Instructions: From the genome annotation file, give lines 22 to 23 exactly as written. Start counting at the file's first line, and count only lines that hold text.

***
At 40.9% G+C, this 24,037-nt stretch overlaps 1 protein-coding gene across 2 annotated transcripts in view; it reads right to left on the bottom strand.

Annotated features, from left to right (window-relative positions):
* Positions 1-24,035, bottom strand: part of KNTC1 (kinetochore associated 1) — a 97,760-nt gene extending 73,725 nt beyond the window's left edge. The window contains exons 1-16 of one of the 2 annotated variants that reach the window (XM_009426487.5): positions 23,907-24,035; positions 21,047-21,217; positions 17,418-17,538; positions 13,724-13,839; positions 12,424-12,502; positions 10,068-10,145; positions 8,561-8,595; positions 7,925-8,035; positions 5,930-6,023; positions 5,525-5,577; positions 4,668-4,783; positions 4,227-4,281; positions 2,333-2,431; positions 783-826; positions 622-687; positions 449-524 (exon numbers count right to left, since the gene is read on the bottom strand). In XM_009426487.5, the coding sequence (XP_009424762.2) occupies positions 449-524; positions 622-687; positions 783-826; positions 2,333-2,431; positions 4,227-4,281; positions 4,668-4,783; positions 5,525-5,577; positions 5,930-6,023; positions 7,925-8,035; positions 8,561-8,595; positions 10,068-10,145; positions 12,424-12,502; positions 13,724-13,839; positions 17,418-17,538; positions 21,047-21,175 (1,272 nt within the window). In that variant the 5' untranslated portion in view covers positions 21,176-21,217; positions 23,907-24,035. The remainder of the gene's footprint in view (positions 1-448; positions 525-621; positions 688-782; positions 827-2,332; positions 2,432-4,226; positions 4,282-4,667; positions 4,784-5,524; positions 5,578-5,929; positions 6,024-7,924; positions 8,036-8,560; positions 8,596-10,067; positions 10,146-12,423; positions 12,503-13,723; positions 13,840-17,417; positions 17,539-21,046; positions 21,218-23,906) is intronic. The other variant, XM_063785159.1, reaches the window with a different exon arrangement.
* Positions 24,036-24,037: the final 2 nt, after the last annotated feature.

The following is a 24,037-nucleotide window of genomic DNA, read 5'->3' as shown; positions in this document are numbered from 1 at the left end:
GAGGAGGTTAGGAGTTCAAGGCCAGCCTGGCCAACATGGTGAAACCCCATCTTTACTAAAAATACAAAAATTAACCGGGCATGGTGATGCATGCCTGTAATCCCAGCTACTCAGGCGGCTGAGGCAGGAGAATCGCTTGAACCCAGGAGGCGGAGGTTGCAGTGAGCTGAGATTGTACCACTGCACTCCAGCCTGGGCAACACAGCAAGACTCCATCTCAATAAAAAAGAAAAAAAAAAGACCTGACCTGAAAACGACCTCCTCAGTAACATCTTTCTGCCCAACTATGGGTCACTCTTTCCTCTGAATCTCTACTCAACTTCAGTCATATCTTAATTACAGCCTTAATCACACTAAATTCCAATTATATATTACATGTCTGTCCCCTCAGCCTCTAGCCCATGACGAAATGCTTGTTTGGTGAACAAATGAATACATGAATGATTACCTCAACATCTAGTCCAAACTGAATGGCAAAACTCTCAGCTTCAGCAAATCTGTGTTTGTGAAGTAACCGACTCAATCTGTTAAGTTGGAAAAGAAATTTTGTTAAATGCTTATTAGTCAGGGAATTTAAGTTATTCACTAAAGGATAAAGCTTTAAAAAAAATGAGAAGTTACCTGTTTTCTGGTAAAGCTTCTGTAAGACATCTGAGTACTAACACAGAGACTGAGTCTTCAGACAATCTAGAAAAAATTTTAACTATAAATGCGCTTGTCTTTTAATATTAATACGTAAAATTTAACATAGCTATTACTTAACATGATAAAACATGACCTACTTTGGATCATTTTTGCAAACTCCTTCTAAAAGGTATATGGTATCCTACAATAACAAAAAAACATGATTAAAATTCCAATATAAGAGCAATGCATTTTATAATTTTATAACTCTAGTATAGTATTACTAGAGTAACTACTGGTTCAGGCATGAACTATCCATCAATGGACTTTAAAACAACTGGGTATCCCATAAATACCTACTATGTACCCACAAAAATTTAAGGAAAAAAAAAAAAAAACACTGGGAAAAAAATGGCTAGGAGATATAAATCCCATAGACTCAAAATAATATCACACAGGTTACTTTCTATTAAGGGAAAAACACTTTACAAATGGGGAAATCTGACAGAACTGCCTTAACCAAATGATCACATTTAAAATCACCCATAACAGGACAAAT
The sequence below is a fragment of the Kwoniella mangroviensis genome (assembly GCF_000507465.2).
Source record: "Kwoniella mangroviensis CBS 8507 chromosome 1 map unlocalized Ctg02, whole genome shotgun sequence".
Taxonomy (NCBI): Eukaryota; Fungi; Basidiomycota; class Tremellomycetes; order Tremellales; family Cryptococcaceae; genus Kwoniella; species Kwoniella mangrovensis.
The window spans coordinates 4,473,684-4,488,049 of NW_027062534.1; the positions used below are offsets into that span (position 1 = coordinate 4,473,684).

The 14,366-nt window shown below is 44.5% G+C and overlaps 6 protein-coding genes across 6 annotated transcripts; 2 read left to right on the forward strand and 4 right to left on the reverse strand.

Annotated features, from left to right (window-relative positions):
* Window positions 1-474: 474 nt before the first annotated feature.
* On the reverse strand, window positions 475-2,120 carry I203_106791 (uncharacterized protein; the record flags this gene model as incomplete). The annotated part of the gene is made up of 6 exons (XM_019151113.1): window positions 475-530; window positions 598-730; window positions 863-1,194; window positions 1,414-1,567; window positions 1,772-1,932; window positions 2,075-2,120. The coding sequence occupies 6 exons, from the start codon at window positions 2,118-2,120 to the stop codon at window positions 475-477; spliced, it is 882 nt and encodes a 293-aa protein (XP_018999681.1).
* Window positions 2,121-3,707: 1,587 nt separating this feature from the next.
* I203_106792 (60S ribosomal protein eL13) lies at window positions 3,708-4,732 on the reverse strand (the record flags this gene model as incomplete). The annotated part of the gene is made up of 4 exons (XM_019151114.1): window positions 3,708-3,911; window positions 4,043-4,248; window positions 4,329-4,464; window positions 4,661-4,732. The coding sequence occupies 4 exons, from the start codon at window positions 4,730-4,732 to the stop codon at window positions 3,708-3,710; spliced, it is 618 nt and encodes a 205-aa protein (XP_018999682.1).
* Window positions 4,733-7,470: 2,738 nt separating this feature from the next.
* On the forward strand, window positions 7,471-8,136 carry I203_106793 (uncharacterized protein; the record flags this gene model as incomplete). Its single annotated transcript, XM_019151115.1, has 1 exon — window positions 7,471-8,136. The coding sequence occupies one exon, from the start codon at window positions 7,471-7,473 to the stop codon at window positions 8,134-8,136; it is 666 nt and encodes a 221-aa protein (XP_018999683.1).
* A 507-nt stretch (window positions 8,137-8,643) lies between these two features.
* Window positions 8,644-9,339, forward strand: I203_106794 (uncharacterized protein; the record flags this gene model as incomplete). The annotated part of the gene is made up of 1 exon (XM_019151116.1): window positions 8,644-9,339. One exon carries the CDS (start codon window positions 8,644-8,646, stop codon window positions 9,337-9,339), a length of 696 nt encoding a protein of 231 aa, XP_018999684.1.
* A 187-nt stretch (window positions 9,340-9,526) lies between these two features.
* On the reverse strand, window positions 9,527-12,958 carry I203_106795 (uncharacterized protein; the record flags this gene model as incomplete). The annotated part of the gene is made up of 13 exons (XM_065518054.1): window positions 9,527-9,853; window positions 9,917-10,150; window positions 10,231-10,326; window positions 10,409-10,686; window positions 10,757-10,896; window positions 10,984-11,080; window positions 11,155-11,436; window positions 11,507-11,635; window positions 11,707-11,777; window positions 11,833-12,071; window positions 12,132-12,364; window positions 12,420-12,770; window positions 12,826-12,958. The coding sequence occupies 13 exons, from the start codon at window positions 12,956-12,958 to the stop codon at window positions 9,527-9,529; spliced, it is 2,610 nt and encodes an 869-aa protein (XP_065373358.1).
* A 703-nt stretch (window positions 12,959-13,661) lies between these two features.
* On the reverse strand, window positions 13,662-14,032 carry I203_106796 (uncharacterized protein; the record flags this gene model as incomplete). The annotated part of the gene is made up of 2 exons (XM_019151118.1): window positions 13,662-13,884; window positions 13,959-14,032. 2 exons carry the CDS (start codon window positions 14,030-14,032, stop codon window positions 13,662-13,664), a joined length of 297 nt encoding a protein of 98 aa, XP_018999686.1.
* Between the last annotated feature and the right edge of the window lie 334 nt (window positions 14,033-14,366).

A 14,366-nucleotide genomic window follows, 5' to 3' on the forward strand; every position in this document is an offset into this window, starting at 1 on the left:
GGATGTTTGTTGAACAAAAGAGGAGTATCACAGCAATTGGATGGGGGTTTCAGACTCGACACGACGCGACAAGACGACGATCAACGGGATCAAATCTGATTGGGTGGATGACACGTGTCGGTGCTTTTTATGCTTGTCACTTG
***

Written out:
* On the reverse strand, window positions 9,527-12,958 carry I203_106795 (uncharacterized protein; the record flags this gene model as incomplete). The annotated part of the gene is made up of 13 exons (XM_065518054.1): window positions 9,527-9,853; window positions 9,917-10,150; window positions 10,231-10,326; window positions 10,409-10,686; window positions 10,757-10,896; window positions 10,984-11,080; window positions 11,155-11,436; window positions 11,507-11,635; window positions 11,707-11,777; window positions 11,833-12,071; window positions 12,132-12,364; window positions 12,420-12,770; window positions 12,826-12,958. The coding sequence occupies 13 exons, from the start codon at window positions 12,956-12,958 to the stop codon at window positions 9,527-9,529; spliced, it is 2,610 nt and encodes an 869-aa protein (XP_065373358.1).
* A 703-nt stretch (window positions 12,959-13,661) lies between these two features.